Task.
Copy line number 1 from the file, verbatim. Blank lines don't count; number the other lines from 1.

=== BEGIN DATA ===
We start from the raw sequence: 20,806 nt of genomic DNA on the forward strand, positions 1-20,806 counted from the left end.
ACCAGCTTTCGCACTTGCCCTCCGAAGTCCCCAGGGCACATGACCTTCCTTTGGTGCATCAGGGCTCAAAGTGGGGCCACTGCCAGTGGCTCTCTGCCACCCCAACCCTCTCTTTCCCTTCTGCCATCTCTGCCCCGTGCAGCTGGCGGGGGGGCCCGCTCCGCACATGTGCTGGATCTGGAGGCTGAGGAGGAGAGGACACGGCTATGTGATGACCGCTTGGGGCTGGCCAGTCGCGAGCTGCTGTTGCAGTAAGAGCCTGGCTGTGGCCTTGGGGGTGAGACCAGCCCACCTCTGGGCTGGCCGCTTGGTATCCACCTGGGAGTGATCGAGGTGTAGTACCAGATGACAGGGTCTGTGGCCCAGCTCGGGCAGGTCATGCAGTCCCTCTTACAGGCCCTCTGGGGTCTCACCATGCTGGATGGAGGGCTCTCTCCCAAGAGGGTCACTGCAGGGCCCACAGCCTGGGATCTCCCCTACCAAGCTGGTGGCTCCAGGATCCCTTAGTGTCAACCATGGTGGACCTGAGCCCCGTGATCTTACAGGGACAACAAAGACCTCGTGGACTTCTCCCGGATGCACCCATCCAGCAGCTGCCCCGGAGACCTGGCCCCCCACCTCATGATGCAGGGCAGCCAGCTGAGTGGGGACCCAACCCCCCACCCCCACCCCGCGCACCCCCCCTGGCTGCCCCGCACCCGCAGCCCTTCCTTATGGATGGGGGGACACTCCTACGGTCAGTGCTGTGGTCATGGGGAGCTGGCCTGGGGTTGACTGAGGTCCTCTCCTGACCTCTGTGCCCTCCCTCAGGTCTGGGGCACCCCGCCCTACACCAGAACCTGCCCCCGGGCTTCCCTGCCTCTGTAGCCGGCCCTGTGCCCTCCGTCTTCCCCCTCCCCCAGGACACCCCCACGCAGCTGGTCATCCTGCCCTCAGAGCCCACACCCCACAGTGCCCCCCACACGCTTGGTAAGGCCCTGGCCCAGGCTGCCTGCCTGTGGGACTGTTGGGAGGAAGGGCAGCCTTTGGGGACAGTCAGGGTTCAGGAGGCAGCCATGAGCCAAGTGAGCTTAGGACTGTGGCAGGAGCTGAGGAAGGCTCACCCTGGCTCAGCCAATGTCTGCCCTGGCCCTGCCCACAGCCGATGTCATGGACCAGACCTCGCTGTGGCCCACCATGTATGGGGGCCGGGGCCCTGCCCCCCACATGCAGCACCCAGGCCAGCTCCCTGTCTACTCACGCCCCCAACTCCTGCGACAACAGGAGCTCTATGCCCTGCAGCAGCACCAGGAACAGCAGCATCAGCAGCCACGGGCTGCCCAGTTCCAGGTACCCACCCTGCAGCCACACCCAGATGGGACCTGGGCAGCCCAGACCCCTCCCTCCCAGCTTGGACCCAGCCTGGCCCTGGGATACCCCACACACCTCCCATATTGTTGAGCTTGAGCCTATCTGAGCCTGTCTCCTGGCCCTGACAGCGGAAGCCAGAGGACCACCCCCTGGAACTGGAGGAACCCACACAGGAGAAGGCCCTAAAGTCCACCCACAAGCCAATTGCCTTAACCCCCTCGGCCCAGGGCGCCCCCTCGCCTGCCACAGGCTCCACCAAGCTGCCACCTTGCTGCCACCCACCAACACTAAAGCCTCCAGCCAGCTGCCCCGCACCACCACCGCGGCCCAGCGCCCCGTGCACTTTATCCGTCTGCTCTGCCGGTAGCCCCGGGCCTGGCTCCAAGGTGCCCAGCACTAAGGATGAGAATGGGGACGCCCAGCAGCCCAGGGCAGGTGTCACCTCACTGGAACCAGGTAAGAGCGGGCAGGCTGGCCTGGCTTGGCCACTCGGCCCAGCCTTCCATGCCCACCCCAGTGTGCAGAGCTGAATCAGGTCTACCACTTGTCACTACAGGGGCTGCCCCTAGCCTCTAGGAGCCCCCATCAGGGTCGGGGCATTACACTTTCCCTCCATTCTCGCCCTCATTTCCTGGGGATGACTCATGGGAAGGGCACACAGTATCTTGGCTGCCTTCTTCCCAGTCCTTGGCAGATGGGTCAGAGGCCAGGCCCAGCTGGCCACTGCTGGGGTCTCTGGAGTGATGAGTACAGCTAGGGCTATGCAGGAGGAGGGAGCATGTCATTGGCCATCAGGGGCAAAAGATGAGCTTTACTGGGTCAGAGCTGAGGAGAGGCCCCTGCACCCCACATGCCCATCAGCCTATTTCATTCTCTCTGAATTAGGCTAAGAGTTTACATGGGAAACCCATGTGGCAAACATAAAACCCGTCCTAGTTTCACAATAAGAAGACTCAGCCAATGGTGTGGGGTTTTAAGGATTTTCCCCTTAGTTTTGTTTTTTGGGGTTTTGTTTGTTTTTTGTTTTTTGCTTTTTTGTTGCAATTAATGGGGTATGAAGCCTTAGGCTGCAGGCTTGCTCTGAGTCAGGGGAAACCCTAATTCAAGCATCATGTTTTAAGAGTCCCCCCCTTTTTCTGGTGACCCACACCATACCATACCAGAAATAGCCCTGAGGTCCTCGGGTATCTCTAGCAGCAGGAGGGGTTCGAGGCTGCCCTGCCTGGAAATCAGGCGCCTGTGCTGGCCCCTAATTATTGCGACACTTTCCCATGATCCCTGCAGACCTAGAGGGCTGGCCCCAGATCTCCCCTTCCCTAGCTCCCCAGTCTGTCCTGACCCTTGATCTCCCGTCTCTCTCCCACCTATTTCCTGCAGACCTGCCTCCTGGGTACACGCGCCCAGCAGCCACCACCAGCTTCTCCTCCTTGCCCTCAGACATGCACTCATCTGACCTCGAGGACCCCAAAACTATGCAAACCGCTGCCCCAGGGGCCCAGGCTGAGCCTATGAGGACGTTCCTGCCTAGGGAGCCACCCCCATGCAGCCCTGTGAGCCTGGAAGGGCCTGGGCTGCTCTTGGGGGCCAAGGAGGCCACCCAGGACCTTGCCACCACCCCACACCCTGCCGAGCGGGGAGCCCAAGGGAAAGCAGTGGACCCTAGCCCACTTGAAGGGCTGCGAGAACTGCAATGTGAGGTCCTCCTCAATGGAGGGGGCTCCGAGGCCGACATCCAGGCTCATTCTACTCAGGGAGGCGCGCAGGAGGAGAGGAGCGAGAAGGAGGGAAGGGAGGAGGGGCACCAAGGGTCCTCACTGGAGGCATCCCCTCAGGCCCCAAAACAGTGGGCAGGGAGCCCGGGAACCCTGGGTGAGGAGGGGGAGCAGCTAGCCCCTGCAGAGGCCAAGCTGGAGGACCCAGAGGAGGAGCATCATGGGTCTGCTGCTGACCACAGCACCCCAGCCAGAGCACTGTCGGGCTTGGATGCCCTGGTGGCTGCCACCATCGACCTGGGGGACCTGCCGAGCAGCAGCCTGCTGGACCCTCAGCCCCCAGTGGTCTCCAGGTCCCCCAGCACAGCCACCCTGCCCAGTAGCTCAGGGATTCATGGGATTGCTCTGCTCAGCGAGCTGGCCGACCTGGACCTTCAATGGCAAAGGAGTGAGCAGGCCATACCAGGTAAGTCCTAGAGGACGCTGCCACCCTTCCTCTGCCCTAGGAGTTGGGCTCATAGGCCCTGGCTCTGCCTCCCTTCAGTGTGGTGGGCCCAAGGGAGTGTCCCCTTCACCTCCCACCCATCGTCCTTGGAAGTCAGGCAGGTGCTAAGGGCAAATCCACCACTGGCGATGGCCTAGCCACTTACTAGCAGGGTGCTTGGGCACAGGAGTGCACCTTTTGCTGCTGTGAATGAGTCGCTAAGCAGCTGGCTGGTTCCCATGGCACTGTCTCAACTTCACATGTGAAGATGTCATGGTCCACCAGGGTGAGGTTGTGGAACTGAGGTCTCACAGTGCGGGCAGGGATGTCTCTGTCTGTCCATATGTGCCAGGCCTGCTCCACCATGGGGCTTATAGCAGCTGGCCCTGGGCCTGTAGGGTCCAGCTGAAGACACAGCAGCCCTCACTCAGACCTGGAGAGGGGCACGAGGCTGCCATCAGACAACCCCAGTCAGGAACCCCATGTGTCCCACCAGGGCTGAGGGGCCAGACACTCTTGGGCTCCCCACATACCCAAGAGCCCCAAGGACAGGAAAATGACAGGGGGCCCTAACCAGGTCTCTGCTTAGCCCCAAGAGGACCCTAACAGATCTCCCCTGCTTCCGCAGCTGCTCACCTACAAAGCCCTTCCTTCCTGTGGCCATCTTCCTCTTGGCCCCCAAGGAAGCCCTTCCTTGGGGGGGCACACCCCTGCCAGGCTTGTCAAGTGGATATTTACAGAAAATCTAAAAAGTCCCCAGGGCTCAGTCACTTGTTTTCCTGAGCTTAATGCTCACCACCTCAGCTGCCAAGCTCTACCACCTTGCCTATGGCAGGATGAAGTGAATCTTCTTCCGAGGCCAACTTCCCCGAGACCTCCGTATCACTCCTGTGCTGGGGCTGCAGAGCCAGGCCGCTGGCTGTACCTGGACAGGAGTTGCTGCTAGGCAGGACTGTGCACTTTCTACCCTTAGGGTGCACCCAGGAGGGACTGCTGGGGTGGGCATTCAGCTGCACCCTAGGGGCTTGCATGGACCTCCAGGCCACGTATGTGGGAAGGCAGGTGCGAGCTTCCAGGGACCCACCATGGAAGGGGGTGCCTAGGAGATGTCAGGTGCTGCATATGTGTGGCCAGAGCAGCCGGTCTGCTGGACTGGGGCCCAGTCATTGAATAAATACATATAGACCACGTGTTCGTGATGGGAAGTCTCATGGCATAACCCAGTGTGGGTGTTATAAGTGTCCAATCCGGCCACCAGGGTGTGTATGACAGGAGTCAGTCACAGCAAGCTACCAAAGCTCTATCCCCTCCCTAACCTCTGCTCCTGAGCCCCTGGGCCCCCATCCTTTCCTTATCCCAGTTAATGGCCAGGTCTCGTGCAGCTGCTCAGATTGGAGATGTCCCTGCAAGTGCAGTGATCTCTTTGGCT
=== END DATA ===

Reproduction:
We start from the raw sequence: 20,806 nt of genomic DNA on the forward strand, positions 1-20,806 counted from the left end.